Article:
Low dimensional carbon allotropes as light harvester and reaction centers

Axel Kahnt and Dirk M. Guldi

Friedrich-Alexander-Universität Erlangen-Nürnberg, Department Chemie und Pharmazie, Lehrstuhl für Physikalische Chemie I, Erlangen, Germany

e-mail: axel.kahnt@chemie.uni-erlangen.de

URL: http://www.chemie.uni-erlangen.de/dcp/forschung/arbeitskreise/arbeitskreis-guldi/


Carbon is the key to many technological applications from drugs to synthetic materials that have become indispensable in our daily life and have influenced the world's civilization for centuries. Altering the periodic binding motifs in networks of sp3-, sp2-, and sp-hybridized C-atoms represents the conceptual starting point for constructing a wide palette of carbon allotropes. To this end, the past two decades have served as a test-bed for measuring the physico-chemical properties of nanocarbons in reduced dimensions starting with the advent of fullerenes (0D), followed in chronological order by carbon nanotubes (1D) and, most recently, by graphene (2D). These nanocarbons are now poised for solving a far-reaching challenge, that is, the efficient use of the abundant light energy around us.

From that perspective, light harvesting through advanced photon management, which enables efficient absorption within very thin film, is very desirable, since it will minimize optical and transport losses to improve the efficiency. A particularly promising approach to advanced photon management relies on the large specific surface area of, for example, nanocarbons. Single wall carbon nanotubes and graphene represent novel and ideal architectures because they allow broader spectral absorptions through increased chromophore loadings, thus relaxing design requirements for the sensitizing components. I will present our design principles to decorate nanocarbons with molecular, particulate, and polymeric chromophores that feature optimized light harvesting, facilitate unidirectional charge transfer, and enable efficient charge transport.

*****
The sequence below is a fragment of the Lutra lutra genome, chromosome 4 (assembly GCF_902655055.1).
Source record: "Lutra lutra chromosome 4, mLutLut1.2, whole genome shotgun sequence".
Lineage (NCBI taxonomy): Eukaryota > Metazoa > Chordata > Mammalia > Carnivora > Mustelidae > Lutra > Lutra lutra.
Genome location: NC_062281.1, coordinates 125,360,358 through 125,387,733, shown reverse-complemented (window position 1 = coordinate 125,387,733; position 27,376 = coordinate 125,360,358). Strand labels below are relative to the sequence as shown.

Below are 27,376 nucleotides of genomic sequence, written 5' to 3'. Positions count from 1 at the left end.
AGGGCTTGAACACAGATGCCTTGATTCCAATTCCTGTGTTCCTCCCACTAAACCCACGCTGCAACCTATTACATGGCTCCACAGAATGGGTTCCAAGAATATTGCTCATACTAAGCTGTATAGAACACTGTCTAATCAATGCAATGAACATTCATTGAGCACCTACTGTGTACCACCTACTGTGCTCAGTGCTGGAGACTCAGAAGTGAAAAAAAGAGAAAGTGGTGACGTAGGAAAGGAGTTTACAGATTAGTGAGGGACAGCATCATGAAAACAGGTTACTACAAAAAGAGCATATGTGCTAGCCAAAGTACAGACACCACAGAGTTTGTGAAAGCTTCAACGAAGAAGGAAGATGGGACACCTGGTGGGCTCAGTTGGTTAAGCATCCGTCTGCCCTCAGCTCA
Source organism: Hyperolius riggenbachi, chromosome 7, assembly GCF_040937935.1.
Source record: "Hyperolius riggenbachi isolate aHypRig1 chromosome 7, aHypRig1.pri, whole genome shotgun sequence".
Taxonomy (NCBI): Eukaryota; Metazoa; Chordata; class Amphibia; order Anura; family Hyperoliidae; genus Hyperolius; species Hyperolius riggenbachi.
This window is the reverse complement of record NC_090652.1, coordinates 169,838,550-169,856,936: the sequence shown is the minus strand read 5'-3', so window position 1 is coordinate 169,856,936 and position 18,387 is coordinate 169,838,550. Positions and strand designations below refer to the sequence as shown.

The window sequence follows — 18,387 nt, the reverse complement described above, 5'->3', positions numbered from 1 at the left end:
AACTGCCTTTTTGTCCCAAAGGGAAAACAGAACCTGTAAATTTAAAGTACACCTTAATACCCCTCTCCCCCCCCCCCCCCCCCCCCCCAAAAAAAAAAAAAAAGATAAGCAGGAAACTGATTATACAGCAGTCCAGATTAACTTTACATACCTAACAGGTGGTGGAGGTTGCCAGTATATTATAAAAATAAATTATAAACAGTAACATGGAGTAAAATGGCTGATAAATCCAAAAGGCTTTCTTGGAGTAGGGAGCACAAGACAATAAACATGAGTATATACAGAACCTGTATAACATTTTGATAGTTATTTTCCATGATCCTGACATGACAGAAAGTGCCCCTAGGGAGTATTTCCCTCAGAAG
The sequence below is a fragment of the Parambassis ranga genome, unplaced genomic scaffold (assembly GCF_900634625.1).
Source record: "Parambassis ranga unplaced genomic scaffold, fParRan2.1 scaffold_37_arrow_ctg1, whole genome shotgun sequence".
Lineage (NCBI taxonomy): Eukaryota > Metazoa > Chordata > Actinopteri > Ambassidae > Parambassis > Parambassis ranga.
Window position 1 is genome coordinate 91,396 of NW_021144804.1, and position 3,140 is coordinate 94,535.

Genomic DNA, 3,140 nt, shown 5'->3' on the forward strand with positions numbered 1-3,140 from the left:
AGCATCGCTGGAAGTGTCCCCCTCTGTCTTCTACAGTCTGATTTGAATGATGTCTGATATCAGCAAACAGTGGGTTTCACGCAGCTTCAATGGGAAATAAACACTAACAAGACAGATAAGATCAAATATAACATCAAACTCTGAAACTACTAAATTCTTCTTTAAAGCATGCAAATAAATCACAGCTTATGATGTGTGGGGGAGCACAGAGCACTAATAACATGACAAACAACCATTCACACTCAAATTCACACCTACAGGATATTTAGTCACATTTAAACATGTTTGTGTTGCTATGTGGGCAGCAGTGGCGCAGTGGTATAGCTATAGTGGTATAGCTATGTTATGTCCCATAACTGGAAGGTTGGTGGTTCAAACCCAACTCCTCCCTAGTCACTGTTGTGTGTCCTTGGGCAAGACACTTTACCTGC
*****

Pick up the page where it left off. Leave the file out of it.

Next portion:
Our experimental approach is based on femto-, pico- and nanosecond-resolved photolysis experiments - with fluorescence and transient absorption detection and with tunable excitation wavelengths. These are at the forefront of our investigations to characterize dynamic processes that are associated with the generation and fate of photoexcited states including Förster resonant energy transfer, charge separation, charge injection, charge recombination, charge transport, etc.